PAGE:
Award Date


Degree Type


Degree Name

Doctor of Philosophy (PhD)



First Committee Member

Cortney S. Warren

Second Committee Member

Marta Meana

Third Committee Member

Jason Holland

Fourth Committee Member

Lori Olafson

Number of Pages



A large body of research demonstrates the existence of weight bias in healthcare professionals, including physicians, nurses, and dietitians (Budd, Mariotti, Graff, & Falkenstein, 2011). Very few published studies examine mental health providers' attitudes toward obese clients, but a small body of existing data suggests that mental health providers attribute more negative personal attributes to fictional obese clients and rate them as having more severe symptoms than their average weight counterparts (Agell & Rothblum, 1991; Hassel, Amici, Thurston, & Gorsuch, 2001; Young & Powell, 1985). Given these findings, it is important to understand whether obese clients experience mental health professionals as stigmatizing and, if so, how this impacts clients and the therapeutic work. Consequently, this study explored obese women's experiences with weight-related microaggressions (subtle, perhaps unintentional communications of weight bias) in psychotherapy. Fifteen obese women (mean BMI = 41.52) who were currently attending therapy participated in semi-structured interviews inquiring about general therapy experiences and experiences with weight stigma in psychotherapy. Data were coded using a general inductive approach to identify themes emerging from participants' experiences. Overall, participants reported very few weight-related microaggressions in therapy. Other key findings included participants' responses regarding whether and how their weight impacts therapy sessions, with an emerging theme of being less forthcoming or more evasive in therapy due to weight. Many participants also reported reactions (often negative and rarely discussed in therapy) to their therapist's body size or appearance. Participants also offered advice to therapists working with overweight clients. They suggested allowing clients to initiate and direct conversations about weight in therapy, but advice otherwise tended to focus on general, non-weight-related interventions. Implications for clinical practice and training and future research are discussed.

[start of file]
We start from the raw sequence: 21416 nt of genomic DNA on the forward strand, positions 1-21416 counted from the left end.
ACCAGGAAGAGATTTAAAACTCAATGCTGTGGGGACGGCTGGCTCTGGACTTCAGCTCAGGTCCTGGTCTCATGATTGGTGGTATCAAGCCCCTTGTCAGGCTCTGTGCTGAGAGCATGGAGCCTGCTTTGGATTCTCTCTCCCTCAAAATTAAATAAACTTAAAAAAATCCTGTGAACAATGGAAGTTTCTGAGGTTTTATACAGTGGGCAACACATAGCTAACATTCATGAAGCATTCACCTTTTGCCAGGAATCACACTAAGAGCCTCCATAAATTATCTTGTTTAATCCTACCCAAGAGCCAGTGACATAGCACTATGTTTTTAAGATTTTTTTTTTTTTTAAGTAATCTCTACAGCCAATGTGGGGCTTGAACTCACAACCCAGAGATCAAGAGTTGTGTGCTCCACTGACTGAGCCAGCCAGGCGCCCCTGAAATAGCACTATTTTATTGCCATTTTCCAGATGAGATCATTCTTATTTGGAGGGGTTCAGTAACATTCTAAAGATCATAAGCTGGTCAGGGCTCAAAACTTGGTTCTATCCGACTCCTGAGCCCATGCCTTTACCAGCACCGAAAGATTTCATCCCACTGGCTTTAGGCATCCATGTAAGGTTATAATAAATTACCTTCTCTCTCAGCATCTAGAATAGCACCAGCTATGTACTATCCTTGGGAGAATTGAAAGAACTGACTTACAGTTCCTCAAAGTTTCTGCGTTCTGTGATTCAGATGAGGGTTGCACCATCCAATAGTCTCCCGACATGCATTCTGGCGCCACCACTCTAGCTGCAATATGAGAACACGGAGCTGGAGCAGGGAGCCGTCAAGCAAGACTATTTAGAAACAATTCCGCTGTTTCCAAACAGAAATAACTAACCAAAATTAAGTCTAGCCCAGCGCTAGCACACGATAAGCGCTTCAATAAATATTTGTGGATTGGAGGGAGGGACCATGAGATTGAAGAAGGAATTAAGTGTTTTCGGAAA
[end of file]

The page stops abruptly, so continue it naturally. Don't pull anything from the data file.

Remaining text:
Aggressiveness; Discrimination against overweight women; Discrimination in mental health services; Microaggressions; Obesity; Obesity in women; Psychotherapy; Weight Bias; Weight Stigma


Clinical Psychology

File Format


Degree Grantor

University of Nevada, Las Vegas




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